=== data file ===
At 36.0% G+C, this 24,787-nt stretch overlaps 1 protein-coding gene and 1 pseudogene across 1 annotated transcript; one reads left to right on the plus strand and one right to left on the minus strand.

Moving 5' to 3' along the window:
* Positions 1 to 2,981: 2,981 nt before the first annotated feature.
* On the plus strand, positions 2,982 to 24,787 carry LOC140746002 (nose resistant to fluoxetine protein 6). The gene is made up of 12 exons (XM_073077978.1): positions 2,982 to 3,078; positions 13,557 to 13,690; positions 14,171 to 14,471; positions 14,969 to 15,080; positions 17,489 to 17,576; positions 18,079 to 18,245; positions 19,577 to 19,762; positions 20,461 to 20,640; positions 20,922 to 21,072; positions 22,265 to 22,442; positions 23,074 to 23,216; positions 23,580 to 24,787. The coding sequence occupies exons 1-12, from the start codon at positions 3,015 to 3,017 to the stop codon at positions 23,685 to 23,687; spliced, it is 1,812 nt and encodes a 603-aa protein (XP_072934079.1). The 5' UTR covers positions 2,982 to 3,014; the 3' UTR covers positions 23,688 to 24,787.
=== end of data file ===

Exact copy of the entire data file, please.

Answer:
At 36.0% G+C, this 24,787-nt stretch overlaps 1 protein-coding gene and 1 pseudogene across 1 annotated transcript; one reads left to right on the plus strand and one right to left on the minus strand.

Moving 5' to 3' along the window:
* Positions 1 to 2,981: 2,981 nt before the first annotated feature.
* On the plus strand, positions 2,982 to 24,787 carry LOC140746002 (nose resistant to fluoxetine protein 6). The gene is made up of 12 exons (XM_073077978.1): positions 2,982 to 3,078; positions 13,557 to 13,690; positions 14,171 to 14,471; positions 14,969 to 15,080; positions 17,489 to 17,576; positions 18,079 to 18,245; positions 19,577 to 19,762; positions 20,461 to 20,640; positions 20,922 to 21,072; positions 22,265 to 22,442; positions 23,074 to 23,216; positions 23,580 to 24,787. The coding sequence occupies exons 1-12, from the start codon at positions 3,015 to 3,017 to the stop codon at positions 23,685 to 23,687; spliced, it is 1,812 nt and encodes a 603-aa protein (XP_072934079.1). The 5' UTR covers positions 2,982 to 3,014; the 3' UTR covers positions 23,688 to 24,787.